Queen Creek Town Council hosts talks on future of solid waste services

A view of a Phoenix metropolitan community’s solid waste department’s operations where the municipality offers a rubbish and recycling pick-up program. (File photo)

Because a 10-year agreement with a trash and recycling collection provider expires in 2020, Town of Queen Creek officials looked into what it would cost to provide the services in-house or contracting them out again.

The Town Council on April 17 was briefed on the results of a feasibility study that included a comparison of personnel-related costs, acquisition of equipment, repairs and fleet fueling.

Troy White

“Is there anything that we can do better? Is there any other way that we can do this at a lower rate and continue to provide the same level of service we’re providing to the residents that we do now? So, can we bring all of the services in-house?” Troy White, public works director, said to the council.
Costs for trash and recycling in-house plus other similar services already provided by the town would start at about $22-$22.50 a month vs. $16.63-$23.58 a month if the town goes out for a new contract with a business, he said.

“It is still cheaper to just do it the way we’re doing it and use the private market to provide the trash and recycling services to the town and just do it through contracted services with the town,” Mr. White said.

Town staff members are recommending a procurement process be started no later than July 2019 for a new 10-year contract. The contract would be for seven years with an option of three one-year extensions, he said.

Vice Mayor Robin Benning (Independent Newsmedia/Arianna Grainey)

Councilmember Jeff Brown said he agrees with the staff’s recommendation.

“I love the staff advice. I think that’s sage advice. It’s the one that pencils out the best for the town and the residents,” he said.

“For comparison’s sake, though, I would like to know just how costly it would be from an initial start-up cost — how many millions, I assume — it would cost for the town to get into the trash-collection business, with respect to trucks and infrastructure and the whole bit; and then on the same lines, how long would it take to implement something like that?” Councilmember Brown said.

Eighteen trash/recycling trucks costing $300,000 each would be needed by the town, said Scott Pasternak of Burns and McDonnell, which provided the study.

Infrastructure costs, such as for a parking lot and expanding fleet-maintenance capabilities, would cost several million dollars. A two-year transition is needed, with buying the trucks a one-year process because of a backlog, he said.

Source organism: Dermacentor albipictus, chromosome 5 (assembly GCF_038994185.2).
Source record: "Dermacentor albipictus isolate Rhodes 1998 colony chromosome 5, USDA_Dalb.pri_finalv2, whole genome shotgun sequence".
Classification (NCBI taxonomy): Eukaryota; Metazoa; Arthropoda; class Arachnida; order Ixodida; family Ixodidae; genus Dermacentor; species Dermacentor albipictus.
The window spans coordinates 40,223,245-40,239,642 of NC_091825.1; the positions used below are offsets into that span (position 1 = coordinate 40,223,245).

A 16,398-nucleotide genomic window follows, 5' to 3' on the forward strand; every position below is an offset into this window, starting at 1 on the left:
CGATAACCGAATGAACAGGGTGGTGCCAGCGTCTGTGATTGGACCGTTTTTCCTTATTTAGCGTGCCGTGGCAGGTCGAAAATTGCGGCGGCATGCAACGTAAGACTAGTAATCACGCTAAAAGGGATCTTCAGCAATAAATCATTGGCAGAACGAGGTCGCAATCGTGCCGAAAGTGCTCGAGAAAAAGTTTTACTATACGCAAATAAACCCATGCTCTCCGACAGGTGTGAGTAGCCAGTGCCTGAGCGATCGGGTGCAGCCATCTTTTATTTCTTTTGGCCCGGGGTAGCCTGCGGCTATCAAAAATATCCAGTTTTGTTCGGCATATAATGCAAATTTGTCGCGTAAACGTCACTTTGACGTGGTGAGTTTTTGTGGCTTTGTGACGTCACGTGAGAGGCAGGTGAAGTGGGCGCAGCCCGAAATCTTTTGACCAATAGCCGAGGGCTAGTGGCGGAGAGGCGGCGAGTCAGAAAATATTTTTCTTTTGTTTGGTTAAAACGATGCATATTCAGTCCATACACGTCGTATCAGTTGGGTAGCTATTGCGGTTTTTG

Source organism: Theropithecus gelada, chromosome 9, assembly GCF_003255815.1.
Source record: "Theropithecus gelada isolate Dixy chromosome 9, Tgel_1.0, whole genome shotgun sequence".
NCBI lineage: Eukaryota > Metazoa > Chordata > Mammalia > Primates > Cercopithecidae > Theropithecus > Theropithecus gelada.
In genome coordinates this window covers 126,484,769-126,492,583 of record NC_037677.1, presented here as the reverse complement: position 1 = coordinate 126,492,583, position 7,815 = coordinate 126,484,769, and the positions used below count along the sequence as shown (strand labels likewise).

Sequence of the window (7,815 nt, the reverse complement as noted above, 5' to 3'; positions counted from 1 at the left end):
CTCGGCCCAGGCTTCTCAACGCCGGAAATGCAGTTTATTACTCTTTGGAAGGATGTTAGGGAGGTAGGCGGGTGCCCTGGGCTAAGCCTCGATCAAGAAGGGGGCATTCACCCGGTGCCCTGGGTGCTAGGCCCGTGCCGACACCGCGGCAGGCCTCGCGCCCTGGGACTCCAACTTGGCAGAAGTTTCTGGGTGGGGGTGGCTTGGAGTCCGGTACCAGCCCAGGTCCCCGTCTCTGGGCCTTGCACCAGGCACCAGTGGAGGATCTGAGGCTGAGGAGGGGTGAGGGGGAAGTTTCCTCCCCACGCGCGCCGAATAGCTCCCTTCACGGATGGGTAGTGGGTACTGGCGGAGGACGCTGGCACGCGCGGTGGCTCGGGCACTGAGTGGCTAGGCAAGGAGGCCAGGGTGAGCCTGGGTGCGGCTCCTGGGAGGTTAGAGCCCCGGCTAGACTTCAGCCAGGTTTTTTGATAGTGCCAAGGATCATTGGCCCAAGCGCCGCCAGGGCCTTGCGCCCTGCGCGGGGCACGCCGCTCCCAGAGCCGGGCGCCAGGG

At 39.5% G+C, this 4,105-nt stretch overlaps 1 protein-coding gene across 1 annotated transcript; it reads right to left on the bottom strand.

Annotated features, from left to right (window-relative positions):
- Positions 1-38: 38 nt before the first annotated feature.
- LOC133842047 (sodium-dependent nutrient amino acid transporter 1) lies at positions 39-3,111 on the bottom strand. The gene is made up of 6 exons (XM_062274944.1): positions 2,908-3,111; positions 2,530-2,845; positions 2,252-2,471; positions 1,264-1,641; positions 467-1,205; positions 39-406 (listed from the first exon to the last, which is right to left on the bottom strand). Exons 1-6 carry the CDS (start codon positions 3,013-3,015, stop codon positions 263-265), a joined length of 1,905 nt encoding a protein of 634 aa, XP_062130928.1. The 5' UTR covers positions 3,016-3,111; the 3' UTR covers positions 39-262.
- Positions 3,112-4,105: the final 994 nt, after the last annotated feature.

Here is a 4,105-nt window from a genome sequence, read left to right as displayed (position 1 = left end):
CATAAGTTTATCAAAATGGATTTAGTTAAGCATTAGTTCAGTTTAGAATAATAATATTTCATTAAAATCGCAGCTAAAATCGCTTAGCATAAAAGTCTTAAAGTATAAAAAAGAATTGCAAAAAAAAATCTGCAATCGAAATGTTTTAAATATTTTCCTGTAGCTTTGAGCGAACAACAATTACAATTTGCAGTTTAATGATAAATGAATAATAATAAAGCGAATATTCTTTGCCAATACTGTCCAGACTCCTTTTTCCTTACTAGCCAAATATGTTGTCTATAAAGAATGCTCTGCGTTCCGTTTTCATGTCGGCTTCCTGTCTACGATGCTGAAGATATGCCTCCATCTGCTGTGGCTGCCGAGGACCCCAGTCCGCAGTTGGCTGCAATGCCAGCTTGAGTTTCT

Councilmember Jake Hoffman (Independent Newsmedia/Arianna Grainey)

Councilmember Jake Hoffman said there has been instability in the global recycling market, including China not taking recyclables, and asked if safeguards cold be included in future contracts to protect against rate increases.

Transfer station

The study looked at having a town trash and recycling transfer station, Mr. White said.

“A transfer station is a way that you can actually cut costs in your program, but it costs so much to get up. You have to have enough members paying into the system for that to actually be the right time to start up and now is not the right time to start that up,” he said.

The Queen Creek landfill, before it closed in May 2007, was where many residents took their trash, Mr. White said.

“We had many members of our community that were using the landfill as their trash service; they didn’t have a service provider. They were actually using the landfill as their service. That was a concern for the council, so in 2007 the town council approved the first solid-waste study,” he said.

Residents were serviced by seven trash-hauling businesses until the council in 2010 approved a contract with Right Away Disposal for trash and recycling collection.

“And, some of them were in the same neighborhood, so you would have literally trucks running six days a week in these neighborhoods. There was a concern for safety and also a concern for wear and tear” on local roads, Mr. White said of having so many trash haulers.

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